Media Archive

Legislature to vote on Atkinson request

Article from Bangor Daily News, Thursday, February 19, 2004

By Diana Bowley
of the NEWS Staff

AUGUSTA - Atkinson residents seeking to deorganize their small Piscataquis County town cleared another hurdle Wednesday when the State and Local Government Committee voted 7-3 to recommend that the Legislature authorize the request.

If the Legislature approves the bill, which is opposed by Gov. John Baldacci and Doreen Sheive, fiscal administrator of unorganized territories, among others, the ultimate say on deorganization will be decided by Atkinson's 333 residents during a referendum question in November 2004.

LD 1671, which was presented by Rep. James Annis, R-Dover-Foxcroft, and co-sponsored by Sen. Paul Davis Sr., R-Sangerville, carries an amendment that makes Atkinson, currently a member of Hospital Administrative District 4, responsible for its share of bonded indebtedness for 20 years should it deorganize.

Speaking in opposition to the bill Wednesday, Rep. Christopher Bastow, D-Gorham, said its approval could be a "destabilizing factor" and encourage other towns to go through the process.

But Rep. Robert Crosthwaite, R-Ellsworth, said the Legislature will have to deal with that. "There has to be a place where we step aside and recognize home rule for what it is," he said.

Atkinson's problem boils down to property taxes. Of the approximately 23,000 acres in the town, 66 percent of it is either in a tax break or tax-exempt program, either tree growth, open space, or wildlife preserve. Supporters say that creates a huge imbalance and transfers the tax burden to remaining property taxpayers. Forty-six percent of the households in the town make less than $25,000 a year, according to Annis.

This is the second time Atkinson has attempted to deorganize. The Legislature approved a similar bill in 2001 but the vote conducted by Atkinson residents favoring deorganization, 144-86, failed to carry the two-thirds majority required to complete the process. It is the only town exempt from new regulations imposed by the state that tightened up the process of deorganization.

Before the "ought to pass" was recommended Wednesday, committee members discussed several issues relating to the process, including the effect the move would have on SAD 41 (Milo, Brownville, LaGrange and Lakeview). In the original request to deorganize, residents changed districts from SAD 41 to SAD 68 . When it appeared there was little support on the state committee for the school change based on SAD 41's projected subsidy and assessment loss of $360,000, residents amended the plan to retain SAD 41 as the designated district.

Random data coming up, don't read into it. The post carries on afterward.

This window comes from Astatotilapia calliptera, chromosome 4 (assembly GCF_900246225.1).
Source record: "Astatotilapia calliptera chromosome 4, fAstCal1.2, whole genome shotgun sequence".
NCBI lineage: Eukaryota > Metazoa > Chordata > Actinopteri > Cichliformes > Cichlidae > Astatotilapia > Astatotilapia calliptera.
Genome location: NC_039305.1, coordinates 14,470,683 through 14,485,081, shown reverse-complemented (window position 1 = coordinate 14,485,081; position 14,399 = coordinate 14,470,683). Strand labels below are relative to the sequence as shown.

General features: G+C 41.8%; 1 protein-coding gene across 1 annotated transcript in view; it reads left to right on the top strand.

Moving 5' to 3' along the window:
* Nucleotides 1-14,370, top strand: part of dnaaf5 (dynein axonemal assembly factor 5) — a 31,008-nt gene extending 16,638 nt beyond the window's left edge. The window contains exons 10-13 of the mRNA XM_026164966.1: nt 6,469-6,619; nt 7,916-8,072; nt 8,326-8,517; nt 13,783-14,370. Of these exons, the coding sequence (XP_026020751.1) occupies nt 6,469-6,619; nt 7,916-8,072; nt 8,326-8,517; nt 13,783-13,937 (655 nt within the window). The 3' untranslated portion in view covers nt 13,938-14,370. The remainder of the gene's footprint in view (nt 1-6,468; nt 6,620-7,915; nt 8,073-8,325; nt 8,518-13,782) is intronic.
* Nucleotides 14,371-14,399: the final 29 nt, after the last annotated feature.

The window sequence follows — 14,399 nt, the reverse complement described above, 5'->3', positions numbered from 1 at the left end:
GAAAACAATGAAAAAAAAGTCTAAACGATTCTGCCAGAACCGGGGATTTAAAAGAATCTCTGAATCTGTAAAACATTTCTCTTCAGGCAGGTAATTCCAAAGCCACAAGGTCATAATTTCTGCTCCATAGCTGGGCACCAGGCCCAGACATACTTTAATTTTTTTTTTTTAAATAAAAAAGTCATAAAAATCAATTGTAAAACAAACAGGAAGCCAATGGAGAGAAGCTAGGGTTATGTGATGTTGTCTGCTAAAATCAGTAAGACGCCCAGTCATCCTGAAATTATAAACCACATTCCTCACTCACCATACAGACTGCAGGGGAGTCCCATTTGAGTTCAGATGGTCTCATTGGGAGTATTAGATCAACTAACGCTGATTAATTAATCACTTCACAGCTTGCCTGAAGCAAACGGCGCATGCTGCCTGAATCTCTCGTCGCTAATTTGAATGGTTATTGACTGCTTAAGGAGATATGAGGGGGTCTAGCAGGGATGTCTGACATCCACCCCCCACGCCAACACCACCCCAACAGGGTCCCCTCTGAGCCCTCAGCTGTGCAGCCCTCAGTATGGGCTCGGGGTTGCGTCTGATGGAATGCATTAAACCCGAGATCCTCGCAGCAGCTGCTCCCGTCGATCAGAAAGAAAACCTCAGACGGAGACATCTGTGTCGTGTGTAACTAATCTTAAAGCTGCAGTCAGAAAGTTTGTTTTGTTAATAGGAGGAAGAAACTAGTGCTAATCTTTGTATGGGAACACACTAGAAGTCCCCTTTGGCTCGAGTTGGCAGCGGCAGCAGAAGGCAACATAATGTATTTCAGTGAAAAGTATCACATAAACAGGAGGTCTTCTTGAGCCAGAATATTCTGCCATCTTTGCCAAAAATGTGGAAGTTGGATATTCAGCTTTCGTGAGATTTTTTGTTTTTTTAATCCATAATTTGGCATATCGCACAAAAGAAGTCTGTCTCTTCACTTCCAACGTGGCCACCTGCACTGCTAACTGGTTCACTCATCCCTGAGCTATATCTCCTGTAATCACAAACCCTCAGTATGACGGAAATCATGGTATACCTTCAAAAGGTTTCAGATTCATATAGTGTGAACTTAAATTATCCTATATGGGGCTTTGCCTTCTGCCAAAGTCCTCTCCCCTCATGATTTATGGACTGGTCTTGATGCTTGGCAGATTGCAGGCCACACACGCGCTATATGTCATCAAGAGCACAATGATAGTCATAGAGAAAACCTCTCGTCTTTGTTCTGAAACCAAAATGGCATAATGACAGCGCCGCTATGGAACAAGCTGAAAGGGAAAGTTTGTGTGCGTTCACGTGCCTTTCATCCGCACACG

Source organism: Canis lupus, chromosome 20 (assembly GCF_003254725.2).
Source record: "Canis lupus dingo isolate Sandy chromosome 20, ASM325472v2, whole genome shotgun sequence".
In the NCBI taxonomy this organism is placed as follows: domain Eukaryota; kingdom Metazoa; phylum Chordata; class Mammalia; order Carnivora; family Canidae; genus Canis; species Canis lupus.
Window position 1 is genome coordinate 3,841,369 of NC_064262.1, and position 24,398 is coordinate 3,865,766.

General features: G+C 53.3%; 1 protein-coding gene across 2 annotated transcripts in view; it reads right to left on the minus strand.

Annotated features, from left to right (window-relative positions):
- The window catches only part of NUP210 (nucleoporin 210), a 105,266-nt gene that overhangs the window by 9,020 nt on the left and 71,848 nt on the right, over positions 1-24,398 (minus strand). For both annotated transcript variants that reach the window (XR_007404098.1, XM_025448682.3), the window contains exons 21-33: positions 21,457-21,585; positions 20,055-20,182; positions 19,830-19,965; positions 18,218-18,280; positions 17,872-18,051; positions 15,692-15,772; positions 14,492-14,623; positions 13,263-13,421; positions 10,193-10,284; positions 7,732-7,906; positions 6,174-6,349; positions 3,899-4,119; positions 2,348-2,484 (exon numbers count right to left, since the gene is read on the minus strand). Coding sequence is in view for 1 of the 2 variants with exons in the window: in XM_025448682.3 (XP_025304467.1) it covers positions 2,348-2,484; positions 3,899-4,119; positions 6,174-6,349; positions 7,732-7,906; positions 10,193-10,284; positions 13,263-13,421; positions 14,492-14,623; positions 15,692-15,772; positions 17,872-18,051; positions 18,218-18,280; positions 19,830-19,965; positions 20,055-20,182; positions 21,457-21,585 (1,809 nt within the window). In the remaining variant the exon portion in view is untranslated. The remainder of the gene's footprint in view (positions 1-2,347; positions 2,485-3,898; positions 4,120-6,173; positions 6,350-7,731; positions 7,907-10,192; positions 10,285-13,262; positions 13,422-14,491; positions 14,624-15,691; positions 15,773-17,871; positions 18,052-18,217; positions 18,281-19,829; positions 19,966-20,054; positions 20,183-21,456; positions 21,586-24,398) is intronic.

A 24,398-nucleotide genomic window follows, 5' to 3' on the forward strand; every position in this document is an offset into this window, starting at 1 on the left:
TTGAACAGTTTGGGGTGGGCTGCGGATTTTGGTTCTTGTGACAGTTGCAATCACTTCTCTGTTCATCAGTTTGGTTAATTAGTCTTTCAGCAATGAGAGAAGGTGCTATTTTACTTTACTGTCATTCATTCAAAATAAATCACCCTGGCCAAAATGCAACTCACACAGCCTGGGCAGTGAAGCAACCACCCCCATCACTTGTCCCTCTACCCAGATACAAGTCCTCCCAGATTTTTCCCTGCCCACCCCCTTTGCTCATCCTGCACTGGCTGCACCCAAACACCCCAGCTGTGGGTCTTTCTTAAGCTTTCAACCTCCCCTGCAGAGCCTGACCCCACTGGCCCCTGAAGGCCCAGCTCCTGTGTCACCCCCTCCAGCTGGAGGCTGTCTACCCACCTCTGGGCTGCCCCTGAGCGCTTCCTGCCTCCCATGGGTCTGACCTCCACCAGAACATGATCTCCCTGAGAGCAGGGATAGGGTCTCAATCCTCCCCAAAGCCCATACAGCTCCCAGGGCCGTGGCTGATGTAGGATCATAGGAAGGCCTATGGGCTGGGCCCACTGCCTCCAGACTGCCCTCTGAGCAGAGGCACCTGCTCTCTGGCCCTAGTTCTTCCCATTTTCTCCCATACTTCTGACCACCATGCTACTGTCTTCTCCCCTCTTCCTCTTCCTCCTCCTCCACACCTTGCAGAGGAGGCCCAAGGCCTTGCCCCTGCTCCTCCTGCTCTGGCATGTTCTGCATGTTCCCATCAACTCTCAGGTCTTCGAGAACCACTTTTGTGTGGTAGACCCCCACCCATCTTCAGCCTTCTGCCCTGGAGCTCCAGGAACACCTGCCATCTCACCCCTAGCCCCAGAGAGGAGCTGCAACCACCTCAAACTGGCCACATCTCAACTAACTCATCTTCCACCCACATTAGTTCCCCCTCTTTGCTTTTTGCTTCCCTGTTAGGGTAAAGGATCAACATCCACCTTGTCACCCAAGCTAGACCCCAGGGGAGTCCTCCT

The fact that Maine law allows the director of state schools in unorganized territories to provide tuition to another approved school if a parent made the request bothered Rep. and House Chair Janet McLaughlin, D-Cape Elizabeth. She feared parents would skirt SAD 41 by using this method.

If parents received permission to enroll their students at Foxcroft Academy, an independent school in Dover-Foxcroft, McLaughlin was told that the state would be required to pay 10 percent more than it currently pays SAD 41. Parents would be required to pay transportation to and from the school and any additional tuition requested by Foxcroft Academy.

McLaughlin, who was asked by Atkinson resident George Johnson before the work session to abstain from voting because of remarks she made at a public hearing last month, said she would not, and voted against the bill. McLaughlin said last month that she had relatives in the Milo-Brownville area and that Atkinson's deorganization would likely increase taxes in those two communities. The fact that she had relatives in the area tuned her in more than people would expect of a person from Cape Elizabeth, she said.

Also on Wednesday, Johnson gave the committee a history lesson about Piscataquis County, which has 89 unorganized territories. Of the 19 organized towns, he said, Atkinson has the highest tax rate with no services provided. He said in 2002, the town had $31,000 in unpaid taxes and after increasing the mill rate to $19 per $1,000 in 2003, the town in January of this year had $71,000 in unpaid taxes.

If Atkinson had deorganized in 2003, it would have paid nearly $8 per $1,000 valuation. Its inclusion as an unorganized territory would increase the mill rate for the UT's in Piscataquis County by 3.5 percent per $1,000 valuation and the mill rate for all other UT's in the state by 1.25 percent per $1,000 valuation, according to state officials.

Based on that, Rep. Edward Suslovic, D-Portland, said, "We're not reducing costs here, we're just shifting costs."

But Rep. Gary Sukeforth, U-Union, said Atkinson had played by the rules and had "jumped through the hoops" and deserved a chance to vote on the matter.

NOTE - This article reflects the views of the author and not necessarily those of the TRC Alliance Team.